Joli Lacy’s Circuitous Journey
Born in China, raised and educated in the United States, and soon to spend a year in Taiwan to further advance her Chinese and marketing studies, Josephine Li (Joli) Lacy’s bilingual journey is simultaneously circumstantial, self-directed, circuitous, and passion-filled.
Her formal education began at Yinghua Academy, the only full immersion Mandarin Chinese K–8 school in Minneapolis. Lacy then attended Highland Park Senior High School in Saint Paul, where she took University of Minnesota (UMN) Twin Cities' Beginning Modern Chinese and Intermediate Modern Chinese 1 and 2 courses through College in the Schools (CIS).
Part of the College of Continuing and Professional Studies, CIS is a nationally accredited, concurrent enrollment program that offers high school juniors and seniors the opportunity to earn college credits by taking UMN courses at their high school classrooms. UMN courses are free to Minnesota public high school students because of the PSEO Act, a state statute that is unique in the United States.
During the 2022–23 school year alone, 385 CIS instructors from 131 high schools taught 8,357 high school students UMN courses through CIS. In turn, the same high school instructors participated in professional development activities offered by 31 CIS faculty coordinators from 22 academic departments representing six of the University’s colleges.
Now a third-year UMN student pursuing a double major in marketing at the Carlson School of Management and Asian and Middle Eastern Studies (Chinese Studies Track) in the College of Liberal Arts, Lacy reflects on her CIS experience: “I knew I was being set up for success in my Chinese studies early on, while also easing some of the financial burden of paying for college classes. Earning college credits while still in high school was extremely rewarding and it made me feel like my hard work was paying off.”
A Strong and Symbiotic Partnership
Housed in the Department of Asian and Middle Eastern Studies, the UMN Chinese Flagship (CFS) program is funded by a competitive federal grant and sponsored by the University’s Provost’s Office and the College of Liberal Arts. The program—one of only 13 in the United States—is dedicated to preparing students to take their place among the next generation of global professionals who are fluent in Chinese language and culture.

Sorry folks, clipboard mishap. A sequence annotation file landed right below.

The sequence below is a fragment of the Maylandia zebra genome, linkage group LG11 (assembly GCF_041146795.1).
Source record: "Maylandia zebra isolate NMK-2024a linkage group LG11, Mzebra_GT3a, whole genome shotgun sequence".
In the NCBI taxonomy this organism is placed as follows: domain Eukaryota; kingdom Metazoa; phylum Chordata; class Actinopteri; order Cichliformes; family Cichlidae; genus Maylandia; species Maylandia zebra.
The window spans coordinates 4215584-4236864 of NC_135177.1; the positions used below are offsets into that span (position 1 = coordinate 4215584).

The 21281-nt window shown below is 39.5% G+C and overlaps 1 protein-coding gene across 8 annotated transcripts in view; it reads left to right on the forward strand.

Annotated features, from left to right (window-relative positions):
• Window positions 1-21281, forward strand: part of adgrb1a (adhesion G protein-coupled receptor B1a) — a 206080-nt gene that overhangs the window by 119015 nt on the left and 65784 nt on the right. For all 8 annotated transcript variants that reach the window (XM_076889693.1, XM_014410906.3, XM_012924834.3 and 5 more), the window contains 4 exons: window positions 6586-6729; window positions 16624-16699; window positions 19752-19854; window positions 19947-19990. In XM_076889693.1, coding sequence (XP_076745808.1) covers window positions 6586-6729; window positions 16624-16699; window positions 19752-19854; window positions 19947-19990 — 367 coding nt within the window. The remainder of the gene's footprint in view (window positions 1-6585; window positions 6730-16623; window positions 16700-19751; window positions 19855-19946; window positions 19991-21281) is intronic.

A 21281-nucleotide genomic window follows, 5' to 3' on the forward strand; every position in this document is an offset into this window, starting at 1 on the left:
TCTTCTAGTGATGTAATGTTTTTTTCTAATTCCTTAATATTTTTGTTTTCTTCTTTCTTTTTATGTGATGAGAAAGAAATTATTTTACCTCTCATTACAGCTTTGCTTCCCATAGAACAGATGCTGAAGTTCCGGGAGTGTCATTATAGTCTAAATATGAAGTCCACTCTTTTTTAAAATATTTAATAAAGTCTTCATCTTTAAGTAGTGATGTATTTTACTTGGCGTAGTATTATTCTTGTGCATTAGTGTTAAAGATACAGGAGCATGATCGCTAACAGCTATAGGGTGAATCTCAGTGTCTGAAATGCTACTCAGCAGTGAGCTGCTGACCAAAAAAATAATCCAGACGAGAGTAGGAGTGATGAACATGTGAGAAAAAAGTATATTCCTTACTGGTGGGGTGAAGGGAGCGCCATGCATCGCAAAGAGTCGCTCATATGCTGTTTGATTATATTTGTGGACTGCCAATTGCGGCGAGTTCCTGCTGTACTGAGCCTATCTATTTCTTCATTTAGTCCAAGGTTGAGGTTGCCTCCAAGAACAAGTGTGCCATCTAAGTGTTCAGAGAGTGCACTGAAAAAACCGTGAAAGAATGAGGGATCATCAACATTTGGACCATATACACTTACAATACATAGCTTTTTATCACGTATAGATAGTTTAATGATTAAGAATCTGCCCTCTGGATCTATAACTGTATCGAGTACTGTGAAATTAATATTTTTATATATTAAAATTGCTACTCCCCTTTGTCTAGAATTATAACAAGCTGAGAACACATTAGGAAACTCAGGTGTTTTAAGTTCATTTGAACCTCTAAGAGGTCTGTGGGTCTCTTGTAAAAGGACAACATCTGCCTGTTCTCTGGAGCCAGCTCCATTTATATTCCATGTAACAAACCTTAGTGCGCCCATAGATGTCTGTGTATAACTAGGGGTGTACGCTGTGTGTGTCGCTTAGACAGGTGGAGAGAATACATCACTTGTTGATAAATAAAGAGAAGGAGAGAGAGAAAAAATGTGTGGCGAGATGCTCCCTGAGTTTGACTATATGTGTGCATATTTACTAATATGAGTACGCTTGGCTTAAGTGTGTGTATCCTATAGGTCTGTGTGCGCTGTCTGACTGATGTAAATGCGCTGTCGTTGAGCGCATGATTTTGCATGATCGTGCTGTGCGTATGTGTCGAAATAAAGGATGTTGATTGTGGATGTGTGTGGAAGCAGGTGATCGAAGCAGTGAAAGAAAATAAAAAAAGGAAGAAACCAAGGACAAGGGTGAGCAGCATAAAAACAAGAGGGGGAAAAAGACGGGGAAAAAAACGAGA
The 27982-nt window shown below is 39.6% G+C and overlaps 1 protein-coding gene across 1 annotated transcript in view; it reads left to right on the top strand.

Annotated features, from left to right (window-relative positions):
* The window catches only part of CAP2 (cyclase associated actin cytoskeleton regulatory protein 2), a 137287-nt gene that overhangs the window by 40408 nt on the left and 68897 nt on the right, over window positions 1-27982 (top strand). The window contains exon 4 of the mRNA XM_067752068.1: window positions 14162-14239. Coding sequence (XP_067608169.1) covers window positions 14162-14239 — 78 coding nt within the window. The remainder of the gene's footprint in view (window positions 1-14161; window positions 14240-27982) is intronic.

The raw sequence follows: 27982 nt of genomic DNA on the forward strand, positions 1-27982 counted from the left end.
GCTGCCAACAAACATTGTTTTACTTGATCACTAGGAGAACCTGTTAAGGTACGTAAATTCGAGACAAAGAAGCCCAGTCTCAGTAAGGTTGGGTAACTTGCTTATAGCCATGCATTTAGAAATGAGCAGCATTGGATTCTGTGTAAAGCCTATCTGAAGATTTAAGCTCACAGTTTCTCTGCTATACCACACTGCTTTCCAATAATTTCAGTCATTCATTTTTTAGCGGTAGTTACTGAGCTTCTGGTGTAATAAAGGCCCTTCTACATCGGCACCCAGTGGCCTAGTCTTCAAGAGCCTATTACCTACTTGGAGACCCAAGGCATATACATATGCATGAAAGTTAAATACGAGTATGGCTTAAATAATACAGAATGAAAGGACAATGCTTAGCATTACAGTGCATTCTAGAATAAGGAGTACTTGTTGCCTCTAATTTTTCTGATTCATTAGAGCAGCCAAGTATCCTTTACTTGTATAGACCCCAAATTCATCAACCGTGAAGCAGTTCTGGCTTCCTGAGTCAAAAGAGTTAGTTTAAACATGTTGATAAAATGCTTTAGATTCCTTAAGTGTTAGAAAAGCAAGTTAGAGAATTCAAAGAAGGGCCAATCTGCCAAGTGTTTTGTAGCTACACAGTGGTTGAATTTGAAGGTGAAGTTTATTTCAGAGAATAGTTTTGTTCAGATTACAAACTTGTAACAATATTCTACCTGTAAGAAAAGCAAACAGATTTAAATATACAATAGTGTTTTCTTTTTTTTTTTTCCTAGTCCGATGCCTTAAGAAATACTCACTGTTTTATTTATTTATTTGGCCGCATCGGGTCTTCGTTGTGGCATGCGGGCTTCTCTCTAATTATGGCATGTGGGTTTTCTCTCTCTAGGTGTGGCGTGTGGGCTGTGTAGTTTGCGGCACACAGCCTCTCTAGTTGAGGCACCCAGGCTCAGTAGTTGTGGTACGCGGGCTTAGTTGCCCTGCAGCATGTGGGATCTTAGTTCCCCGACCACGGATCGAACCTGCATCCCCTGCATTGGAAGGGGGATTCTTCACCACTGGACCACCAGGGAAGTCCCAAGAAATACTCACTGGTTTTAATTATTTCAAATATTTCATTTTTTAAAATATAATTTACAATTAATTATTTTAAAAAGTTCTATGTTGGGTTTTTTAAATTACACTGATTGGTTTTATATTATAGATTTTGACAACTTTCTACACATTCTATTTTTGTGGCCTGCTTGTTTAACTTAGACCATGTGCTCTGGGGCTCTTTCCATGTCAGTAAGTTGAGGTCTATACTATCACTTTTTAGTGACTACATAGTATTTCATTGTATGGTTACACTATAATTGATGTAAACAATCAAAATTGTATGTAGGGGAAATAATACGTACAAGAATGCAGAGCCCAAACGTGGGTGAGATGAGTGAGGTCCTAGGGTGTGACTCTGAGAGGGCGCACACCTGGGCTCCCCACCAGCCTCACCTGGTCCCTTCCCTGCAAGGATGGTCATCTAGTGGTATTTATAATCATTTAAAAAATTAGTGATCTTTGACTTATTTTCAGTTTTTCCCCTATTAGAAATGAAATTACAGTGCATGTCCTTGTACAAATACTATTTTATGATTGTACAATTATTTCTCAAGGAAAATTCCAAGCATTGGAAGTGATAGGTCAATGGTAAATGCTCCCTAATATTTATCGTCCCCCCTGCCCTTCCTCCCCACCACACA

The students—who pursue a range of majors—typically minor or pursue a second major in Asian and Middle Eastern Studies, and through the Flagship program, participate in rigorous study-abroad and internship experiences.
For Lacy, this seemed like an exciting next step and one that would allow her to accelerate her learning in the same way that CIS had when she was in high school.
“I knew I was being set up for success in my Chinese studies early on, while also easing some of the financial burden of paying for college classes. Earning college credits while still in high school was extremely rewarding and it made me feel like my hard work was paying off.”
Not surprisingly, the two programs have a strong and symbiotic partnership. According to CFS Associate Director Dr. Yao Tu, who is also the faculty coordinator for CIS Chinese cohort and courses, “Nine Minnesota high schools currently offer UMN Chinese classes, and many CIS graduates choose to continue their language learning journey through the Chinese Flagship program.”
Three years into her studies, Lacy is enthusiastic about CFS and its many benefits, including the mentors from whom she receives two hours of one-on-one tutoring—in Chinese and in her chosen profession of marketing—each week.
“Whether I want to discuss course material, practice my language skills, discuss culture, or just spend time chit-chatting with them, my tutors have all been incredibly supportive and flexible. It is awesome to have that support system readily available as a way to enhance my language abilities even more.”